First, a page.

This week President Obama opened another front in the struggle between consumers looking for low-cost, high-speed broadband and the ISPs that would prefer to keep calling the shots. Calling for an end to laws in 19 states that prohibit or hamper cities and towns from creating their own municipal broadband, Obama urged the Federal Communications Commission to take action.

FCC Chairman Wheeler shares Obama's concerns and political party, and runs a majority-Democrat FCC. But that doesn't necessarily mean it'll be easy. Immediately after the initiative was announced, detractors were already crying foul, particularly asserting that, once again, the FCC doesn't have the proper authority to carry out Obama's directives.

A Call for Change in the Broadband Landscape

Obama spoke at Cedar Falls Utilities in Iowa within a day of his announcement, praising the municipality's utility for providing 1Gbps fiber optic Internet for only $135 per month. According to Ars Technica, that beats the best Comcast can offer for residential service a miles: their top tier only goes to about half of that speed, and costs $400 per month.

Obama spoke of a high-tier digital divide -- between those with municipal Internet providers (or at the very least, some measure of consumer choice in broadband) and the rest of America. He put the blame squarely, though anonymously, on the largest ISPs like Comcast, stating that "in too many places across America some big companies are doing everything they can to keep out competitors."

The crux of the matter is that in many parts of the country -- 19 states to be exact -- powerful industry groups have lobbied the government to write laws restricting communities' efforts to create municipal broadband utilities, which would rival or (at least in Cedar Falls, Iowa) blow the establishment ISPs out of the water. Ars has details on the 19 states here and other locales that restrict local broadband.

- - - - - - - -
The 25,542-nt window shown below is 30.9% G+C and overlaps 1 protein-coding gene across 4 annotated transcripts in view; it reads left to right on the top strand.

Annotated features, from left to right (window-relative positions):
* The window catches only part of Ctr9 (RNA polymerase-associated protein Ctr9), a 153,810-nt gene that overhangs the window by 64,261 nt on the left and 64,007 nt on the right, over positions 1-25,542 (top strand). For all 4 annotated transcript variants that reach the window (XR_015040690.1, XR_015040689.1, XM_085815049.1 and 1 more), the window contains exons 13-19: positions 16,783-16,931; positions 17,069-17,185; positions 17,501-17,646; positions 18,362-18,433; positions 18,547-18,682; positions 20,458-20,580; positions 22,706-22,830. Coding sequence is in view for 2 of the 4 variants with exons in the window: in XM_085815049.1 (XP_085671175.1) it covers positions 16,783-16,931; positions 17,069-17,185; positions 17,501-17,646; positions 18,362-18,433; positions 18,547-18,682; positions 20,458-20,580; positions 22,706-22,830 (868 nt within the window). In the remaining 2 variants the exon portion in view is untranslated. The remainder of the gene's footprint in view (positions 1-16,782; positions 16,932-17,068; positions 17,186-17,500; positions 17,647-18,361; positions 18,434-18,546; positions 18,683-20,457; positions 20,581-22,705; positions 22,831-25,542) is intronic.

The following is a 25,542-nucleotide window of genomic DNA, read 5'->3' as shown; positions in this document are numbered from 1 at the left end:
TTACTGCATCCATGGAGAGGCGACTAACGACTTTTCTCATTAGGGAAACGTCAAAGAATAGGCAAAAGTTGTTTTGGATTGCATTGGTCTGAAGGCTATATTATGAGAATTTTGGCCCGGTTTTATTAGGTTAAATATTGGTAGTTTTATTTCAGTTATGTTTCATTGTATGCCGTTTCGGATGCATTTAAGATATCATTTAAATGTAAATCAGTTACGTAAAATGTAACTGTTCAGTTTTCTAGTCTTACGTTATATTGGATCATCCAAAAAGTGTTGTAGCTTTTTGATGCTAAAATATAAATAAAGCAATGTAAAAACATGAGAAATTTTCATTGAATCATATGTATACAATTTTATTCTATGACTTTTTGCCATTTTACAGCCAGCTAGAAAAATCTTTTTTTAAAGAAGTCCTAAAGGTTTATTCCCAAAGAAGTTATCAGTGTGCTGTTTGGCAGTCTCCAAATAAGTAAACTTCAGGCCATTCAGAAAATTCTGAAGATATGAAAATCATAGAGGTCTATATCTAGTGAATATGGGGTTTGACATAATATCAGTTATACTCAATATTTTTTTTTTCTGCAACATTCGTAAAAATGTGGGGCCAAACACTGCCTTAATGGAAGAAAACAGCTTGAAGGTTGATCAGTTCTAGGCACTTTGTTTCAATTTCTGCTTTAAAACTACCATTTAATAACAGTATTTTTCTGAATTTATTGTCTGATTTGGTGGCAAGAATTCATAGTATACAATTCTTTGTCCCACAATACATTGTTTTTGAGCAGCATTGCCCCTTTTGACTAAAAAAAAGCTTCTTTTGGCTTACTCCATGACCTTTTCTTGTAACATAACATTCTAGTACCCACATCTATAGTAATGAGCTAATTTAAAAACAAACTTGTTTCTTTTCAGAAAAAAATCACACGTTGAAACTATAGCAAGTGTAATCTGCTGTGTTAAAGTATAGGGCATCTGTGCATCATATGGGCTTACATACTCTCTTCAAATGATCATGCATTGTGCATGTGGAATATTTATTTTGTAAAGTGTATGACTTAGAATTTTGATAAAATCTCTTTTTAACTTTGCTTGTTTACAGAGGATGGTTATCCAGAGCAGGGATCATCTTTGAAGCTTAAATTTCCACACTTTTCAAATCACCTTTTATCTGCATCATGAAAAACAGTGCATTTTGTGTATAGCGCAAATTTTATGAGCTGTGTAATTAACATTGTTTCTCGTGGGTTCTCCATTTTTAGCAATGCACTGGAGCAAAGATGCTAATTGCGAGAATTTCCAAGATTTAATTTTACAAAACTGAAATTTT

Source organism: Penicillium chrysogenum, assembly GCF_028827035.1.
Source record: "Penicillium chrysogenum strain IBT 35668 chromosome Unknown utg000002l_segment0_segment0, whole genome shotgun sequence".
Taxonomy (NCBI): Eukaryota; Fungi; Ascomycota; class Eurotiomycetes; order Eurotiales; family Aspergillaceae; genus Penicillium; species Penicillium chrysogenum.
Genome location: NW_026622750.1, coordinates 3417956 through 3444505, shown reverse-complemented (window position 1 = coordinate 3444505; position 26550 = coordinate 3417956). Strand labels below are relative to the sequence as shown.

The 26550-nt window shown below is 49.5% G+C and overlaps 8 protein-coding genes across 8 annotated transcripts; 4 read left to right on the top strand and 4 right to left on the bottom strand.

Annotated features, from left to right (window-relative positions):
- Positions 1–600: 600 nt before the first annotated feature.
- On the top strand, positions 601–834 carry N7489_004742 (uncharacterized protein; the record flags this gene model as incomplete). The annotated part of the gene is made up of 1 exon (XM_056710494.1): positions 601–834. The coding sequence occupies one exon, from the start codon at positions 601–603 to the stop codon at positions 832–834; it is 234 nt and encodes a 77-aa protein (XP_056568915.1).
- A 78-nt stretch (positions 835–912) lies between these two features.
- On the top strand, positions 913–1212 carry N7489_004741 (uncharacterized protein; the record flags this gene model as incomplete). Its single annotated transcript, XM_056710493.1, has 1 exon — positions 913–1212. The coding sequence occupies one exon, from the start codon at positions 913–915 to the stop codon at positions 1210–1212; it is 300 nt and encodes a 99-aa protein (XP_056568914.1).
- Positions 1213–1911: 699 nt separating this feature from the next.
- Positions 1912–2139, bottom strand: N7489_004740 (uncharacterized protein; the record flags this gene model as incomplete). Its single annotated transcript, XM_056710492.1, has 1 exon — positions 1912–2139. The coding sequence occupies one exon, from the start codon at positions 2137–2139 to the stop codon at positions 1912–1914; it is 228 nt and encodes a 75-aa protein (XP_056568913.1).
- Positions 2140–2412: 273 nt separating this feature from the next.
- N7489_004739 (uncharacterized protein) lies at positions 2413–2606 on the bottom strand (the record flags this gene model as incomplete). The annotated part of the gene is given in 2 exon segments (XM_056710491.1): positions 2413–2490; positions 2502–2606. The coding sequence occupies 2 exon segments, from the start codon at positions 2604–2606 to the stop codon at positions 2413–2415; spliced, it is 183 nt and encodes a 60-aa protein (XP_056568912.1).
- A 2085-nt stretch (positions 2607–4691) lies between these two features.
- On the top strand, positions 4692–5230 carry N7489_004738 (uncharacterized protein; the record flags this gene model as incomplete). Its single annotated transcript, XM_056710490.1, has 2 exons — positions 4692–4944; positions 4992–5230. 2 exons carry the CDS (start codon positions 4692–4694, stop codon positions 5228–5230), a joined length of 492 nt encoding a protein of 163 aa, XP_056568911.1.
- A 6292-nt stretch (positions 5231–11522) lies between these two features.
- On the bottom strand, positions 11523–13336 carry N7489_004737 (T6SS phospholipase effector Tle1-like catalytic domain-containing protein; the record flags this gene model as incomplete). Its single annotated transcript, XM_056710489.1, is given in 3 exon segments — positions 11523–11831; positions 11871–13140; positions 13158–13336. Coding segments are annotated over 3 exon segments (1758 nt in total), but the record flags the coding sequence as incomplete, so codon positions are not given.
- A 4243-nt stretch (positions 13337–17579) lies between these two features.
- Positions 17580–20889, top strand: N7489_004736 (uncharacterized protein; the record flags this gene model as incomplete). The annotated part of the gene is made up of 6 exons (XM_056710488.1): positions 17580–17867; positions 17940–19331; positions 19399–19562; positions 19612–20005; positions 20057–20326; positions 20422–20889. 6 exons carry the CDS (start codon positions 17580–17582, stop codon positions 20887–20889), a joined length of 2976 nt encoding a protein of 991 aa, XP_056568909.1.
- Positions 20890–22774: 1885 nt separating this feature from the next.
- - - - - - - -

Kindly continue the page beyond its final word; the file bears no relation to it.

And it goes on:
Echoes of the Net Neutrality Debacle

The FCC is an independent agency, and, as we previously reported, Wheeler had already begun looking into the matter, after visiting a similarly successful case of a public ISP in Chattanooga, Tennessee last year.

But the President's putting his weight behind the municipal broadband issue has also increased the heat focused on Wheeler and the FCC from critics -- like former FCC Chairman under President Bush (and current head of the largest cable industry lobbying group) Michael Powell -- who believe the agency doesn't have the proper authority to make such changes to state laws.

A similar criticism was even leveled from within the FCC, though unsurprisingly, the Republican Commissioner Ajit Pai. "As an independent agency, the FCC must make its decisions based on the law, not political convenience," wrote Pai. "And US Supreme Court precedent makes clear that the Commission has no authority to preempt state restrictions on municipal broadband projects. The FCC instead should focus on removing regulatory barriers to broadband deployment by the private sector."

Already anticipating pushback, the White House released a report highlighting the successes municipal broadband and arguing for the President's position this week.